Arbitrage, Nicholas Jarecki’s Almost Masterpiece

I am a lover of the fall film. As a screenwriter, these are the kinds of films I aspired to write. Masterful, tour de force explorations of the human soul, in which characters undergo the kind of life-shattering experiences that force them to change. In these movies, the characters we root for nearly always rise to the occasion. They accept the challenge, they do battle (with themselves and the outside world), and often achieve their outside goals. But even if they do not, they are  transformed by the journey, made better for having endeavored toward some hard-to-attain goal — which makes for a happy ending of a whole ‘nother sort. I think here of a movie like Michael Clayton, writer/director Tony Gilroy’s beautiful masterpiece about a law firm fixer who comes face to face with his demons, and decides to wrestle them down. George Clooney’s Clayton looks who he’s been and what he’s been a part of in the eye. And though we can’t imagine how he fares after the end credits — what will he do for a living? who will he be now that his conversion experience is complete? — we leave the theatre or turn off the DVD believing that the low places have been made high.

Like Michael Clayton, Arbitrage is a visual masterpiece. It’s an embarrassment of acting riches with Richard Gere — working at the height of his powers — as Robert Miller, a self-made hedge fund manager who flies too close to the sun,  Susan Sarandon as his fiercely pragmatic wife, and Brit Marling, who splashed on the scene in last year’s Another Earth and Sound Of My Voice (films she also produced) and proves, with Arbitrage, that she’s the bona fide real deal.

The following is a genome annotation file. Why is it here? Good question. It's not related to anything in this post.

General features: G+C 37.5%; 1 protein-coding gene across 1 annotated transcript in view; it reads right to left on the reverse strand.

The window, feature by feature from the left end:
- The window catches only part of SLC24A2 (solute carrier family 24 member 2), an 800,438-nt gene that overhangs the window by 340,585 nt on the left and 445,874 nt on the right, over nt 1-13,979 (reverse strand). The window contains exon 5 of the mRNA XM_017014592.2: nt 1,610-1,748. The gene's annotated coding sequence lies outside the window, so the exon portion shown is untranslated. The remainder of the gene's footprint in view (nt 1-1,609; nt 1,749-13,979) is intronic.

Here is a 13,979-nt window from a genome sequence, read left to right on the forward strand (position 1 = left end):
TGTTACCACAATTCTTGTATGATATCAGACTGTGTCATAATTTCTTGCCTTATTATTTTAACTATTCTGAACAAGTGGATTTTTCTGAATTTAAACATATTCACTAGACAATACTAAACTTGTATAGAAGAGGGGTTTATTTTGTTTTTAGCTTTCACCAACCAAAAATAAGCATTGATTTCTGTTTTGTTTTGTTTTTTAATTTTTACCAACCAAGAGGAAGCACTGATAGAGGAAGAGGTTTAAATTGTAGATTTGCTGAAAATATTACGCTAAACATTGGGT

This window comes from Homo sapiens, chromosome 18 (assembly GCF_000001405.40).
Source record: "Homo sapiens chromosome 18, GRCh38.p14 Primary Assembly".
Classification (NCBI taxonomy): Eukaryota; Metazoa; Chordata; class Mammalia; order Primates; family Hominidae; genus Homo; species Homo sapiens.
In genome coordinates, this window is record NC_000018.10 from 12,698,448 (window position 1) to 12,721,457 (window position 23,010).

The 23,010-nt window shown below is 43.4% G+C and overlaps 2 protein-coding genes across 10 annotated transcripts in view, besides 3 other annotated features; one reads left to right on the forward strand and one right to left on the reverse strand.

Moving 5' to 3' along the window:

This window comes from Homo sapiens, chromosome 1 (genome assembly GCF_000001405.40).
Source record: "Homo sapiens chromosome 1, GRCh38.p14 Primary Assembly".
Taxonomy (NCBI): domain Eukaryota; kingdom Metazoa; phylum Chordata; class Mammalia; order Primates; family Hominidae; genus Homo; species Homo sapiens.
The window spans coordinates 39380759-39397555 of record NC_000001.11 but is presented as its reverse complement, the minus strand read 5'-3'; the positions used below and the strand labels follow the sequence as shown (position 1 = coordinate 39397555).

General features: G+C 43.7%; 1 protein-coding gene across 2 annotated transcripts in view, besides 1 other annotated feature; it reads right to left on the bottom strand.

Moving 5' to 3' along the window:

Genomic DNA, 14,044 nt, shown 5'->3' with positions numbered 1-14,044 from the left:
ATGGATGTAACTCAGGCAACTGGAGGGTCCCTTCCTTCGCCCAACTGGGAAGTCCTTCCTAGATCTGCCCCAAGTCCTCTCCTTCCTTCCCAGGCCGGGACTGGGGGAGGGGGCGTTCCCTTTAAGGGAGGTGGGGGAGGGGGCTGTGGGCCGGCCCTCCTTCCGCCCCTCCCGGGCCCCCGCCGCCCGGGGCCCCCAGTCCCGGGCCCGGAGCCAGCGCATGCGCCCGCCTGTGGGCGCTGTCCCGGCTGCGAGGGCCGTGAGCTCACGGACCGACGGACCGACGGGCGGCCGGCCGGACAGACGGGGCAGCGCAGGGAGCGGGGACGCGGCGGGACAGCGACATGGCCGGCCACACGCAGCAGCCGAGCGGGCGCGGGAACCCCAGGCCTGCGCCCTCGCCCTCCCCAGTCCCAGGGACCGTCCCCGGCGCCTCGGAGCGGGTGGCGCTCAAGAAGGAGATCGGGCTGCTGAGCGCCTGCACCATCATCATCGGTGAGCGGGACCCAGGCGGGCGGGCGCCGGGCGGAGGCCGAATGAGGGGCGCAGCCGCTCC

For all its formal achievements, which include a compelling a tightly told story, Arbitrage falls short of being a masterpiece. First time writer/director Nicholas Jarecki never lets his Miller bottom out. Instead, he crafts for him dodge after dodge until he emerges, unscathed, while all around him the collateral damage drop like flies. There’s the daughter, played by Marling as the Ivanka to his Trump, who suffers a loss of innocence so complete it buckles the knees; the mistress, whose tragic fate turns the cranks of this plot; and the young African-American man, son of Miller’s former chauffeur, whose loyalty leads him dangerously close to taking a fall for Millers flesh and blood crimes.

Jarecki is the son of commodities trader Henry Jarecki (his mother is also a commodities trader), so perhaps he knows of what he speaks. The financial world is full of men who get away with their crimes, kings who keep both their heads and their crowns, as all around them ruin lays.

But this a movie, not real life, and movies work best when the hero’s world is so shaken by events that, when he emerges, he’s not the same. Miller needed to change. The medium demands it and, as an audience, so do we. We look to the movies — and fall movies most of all — to give us a glimpse of the transcendent possibility of change.


PAULA PURYEAR is a Lawyer, Film & Television writer, HuffPoster and Founder of Revel In It Mag.

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